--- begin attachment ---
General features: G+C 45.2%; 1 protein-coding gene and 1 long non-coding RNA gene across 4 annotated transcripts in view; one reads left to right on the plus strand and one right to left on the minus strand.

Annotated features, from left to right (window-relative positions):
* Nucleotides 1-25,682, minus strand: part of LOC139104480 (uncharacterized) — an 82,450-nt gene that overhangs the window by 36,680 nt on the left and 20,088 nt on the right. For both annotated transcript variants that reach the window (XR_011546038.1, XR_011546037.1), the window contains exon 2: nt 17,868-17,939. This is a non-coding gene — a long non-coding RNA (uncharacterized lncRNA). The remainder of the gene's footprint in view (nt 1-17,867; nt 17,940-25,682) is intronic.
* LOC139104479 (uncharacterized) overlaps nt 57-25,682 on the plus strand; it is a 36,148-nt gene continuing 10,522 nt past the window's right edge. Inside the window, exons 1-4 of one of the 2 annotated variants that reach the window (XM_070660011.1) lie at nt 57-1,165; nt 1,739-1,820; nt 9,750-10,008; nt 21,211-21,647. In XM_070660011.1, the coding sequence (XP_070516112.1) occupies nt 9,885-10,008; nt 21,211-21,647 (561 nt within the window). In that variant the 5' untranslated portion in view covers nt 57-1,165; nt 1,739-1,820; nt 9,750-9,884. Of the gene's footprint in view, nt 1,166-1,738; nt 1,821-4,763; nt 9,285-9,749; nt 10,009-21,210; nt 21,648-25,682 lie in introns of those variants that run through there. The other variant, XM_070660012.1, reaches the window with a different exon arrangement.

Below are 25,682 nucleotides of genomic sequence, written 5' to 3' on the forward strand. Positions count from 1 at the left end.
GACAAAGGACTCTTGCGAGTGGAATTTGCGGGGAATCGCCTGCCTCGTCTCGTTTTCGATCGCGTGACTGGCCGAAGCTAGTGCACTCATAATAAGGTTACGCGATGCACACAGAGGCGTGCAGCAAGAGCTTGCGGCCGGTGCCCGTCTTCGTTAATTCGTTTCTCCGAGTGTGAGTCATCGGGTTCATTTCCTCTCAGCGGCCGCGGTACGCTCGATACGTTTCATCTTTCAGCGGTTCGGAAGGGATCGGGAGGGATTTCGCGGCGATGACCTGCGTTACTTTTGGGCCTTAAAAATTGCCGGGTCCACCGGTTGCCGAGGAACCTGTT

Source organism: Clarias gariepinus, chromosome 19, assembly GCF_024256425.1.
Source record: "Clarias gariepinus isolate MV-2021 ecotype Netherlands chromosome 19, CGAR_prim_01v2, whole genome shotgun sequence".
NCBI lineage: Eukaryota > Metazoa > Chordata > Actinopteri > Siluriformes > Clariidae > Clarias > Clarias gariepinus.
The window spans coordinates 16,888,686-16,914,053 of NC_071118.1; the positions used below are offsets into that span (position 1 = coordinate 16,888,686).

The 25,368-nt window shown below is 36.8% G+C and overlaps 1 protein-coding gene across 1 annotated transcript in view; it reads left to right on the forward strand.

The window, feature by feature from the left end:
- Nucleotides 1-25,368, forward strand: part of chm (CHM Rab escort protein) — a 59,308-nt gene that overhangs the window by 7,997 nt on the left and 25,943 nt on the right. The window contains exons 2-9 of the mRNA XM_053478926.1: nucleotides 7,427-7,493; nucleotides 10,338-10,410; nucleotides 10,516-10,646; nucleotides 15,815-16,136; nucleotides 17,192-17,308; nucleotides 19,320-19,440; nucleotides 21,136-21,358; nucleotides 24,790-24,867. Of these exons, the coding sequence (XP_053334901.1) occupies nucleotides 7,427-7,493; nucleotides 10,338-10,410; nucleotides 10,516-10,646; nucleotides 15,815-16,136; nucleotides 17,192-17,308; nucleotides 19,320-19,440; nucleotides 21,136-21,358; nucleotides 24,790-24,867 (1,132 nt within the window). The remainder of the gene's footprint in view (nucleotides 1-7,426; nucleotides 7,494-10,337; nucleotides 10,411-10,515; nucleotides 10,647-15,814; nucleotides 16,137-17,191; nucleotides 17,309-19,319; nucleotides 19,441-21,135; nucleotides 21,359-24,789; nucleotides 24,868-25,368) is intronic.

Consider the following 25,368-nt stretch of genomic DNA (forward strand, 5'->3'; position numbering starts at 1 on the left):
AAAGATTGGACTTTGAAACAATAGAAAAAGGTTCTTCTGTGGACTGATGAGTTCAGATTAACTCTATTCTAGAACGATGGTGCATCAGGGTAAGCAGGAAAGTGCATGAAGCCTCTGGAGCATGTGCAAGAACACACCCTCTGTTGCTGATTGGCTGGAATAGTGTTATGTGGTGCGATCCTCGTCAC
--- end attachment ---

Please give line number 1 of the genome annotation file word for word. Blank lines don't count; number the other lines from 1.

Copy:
General features: G+C 45.2%; 1 protein-coding gene and 1 long non-coding RNA gene across 4 annotated transcripts in view; one reads left to right on the plus strand and one right to left on the minus strand.